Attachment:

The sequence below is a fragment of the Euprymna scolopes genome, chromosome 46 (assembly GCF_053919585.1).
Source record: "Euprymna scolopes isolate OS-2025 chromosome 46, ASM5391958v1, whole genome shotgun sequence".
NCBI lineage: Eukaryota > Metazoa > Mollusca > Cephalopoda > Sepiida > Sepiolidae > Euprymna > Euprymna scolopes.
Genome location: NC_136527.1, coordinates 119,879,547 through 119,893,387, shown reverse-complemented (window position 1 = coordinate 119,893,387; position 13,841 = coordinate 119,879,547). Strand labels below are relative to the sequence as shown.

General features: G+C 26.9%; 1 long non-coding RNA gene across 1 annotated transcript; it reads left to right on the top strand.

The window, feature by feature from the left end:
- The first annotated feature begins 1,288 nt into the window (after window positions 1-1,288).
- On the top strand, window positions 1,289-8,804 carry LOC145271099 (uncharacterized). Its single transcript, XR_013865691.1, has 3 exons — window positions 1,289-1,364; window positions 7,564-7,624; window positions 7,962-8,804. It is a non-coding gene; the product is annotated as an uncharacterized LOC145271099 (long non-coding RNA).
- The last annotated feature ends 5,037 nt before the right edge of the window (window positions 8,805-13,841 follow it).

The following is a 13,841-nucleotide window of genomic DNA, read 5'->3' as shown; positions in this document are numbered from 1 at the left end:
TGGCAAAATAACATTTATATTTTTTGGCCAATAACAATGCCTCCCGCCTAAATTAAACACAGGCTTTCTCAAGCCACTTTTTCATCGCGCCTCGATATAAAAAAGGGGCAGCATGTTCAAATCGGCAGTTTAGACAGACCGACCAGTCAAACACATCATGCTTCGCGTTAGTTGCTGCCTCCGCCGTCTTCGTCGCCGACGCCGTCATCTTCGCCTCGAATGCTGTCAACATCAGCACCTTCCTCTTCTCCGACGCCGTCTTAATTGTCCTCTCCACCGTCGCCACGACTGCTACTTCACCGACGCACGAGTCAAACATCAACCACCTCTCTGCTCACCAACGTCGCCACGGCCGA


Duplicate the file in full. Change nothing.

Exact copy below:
The sequence below is a fragment of the Euprymna scolopes genome, chromosome 46 (assembly GCF_053919585.1).
Source record: "Euprymna scolopes isolate OS-2025 chromosome 46, ASM5391958v1, whole genome shotgun sequence".
NCBI lineage: Eukaryota > Metazoa > Mollusca > Cephalopoda > Sepiida > Sepiolidae > Euprymna > Euprymna scolopes.
Genome location: NC_136527.1, coordinates 119,879,547 through 119,893,387, shown reverse-complemented (window position 1 = coordinate 119,893,387; position 13,841 = coordinate 119,879,547). Strand labels below are relative to the sequence as shown.

General features: G+C 26.9%; 1 long non-coding RNA gene across 1 annotated transcript; it reads left to right on the top strand.

The window, feature by feature from the left end:
- The first annotated feature begins 1,288 nt into the window (after window positions 1-1,288).
- On the top strand, window positions 1,289-8,804 carry LOC145271099 (uncharacterized). Its single transcript, XR_013865691.1, has 3 exons — window positions 1,289-1,364; window positions 7,564-7,624; window positions 7,962-8,804. It is a non-coding gene; the product is annotated as an uncharacterized LOC145271099 (long non-coding RNA).
- The last annotated feature ends 5,037 nt before the right edge of the window (window positions 8,805-13,841 follow it).

The following is a 13,841-nucleotide window of genomic DNA, read 5'->3' as shown; positions in this document are numbered from 1 at the left end:
TGGCAAAATAACATTTATATTTTTTGGCCAATAACAATGCCTCCCGCCTAAATTAAACACAGGCTTTCTCAAGCCACTTTTTCATCGCGCCTCGATATAAAAAAGGGGCAGCATGTTCAAATCGGCAGTTTAGACAGACCGACCAGTCAAACACATCATGCTTCGCGTTAGTTGCTGCCTCCGCCGTCTTCGTCGCCGACGCCGTCATCTTCGCCTCGAATGCTGTCAACATCAGCACCTTCCTCTTCTCCGACGCCGTCTTAATTGTCCTCTCCACCGTCGCCACGACTGCTACTTCACCGACGCACGAGTCAAACATCAACCACCTCTCTGCTCACCAACGTCGCCACGGCCGA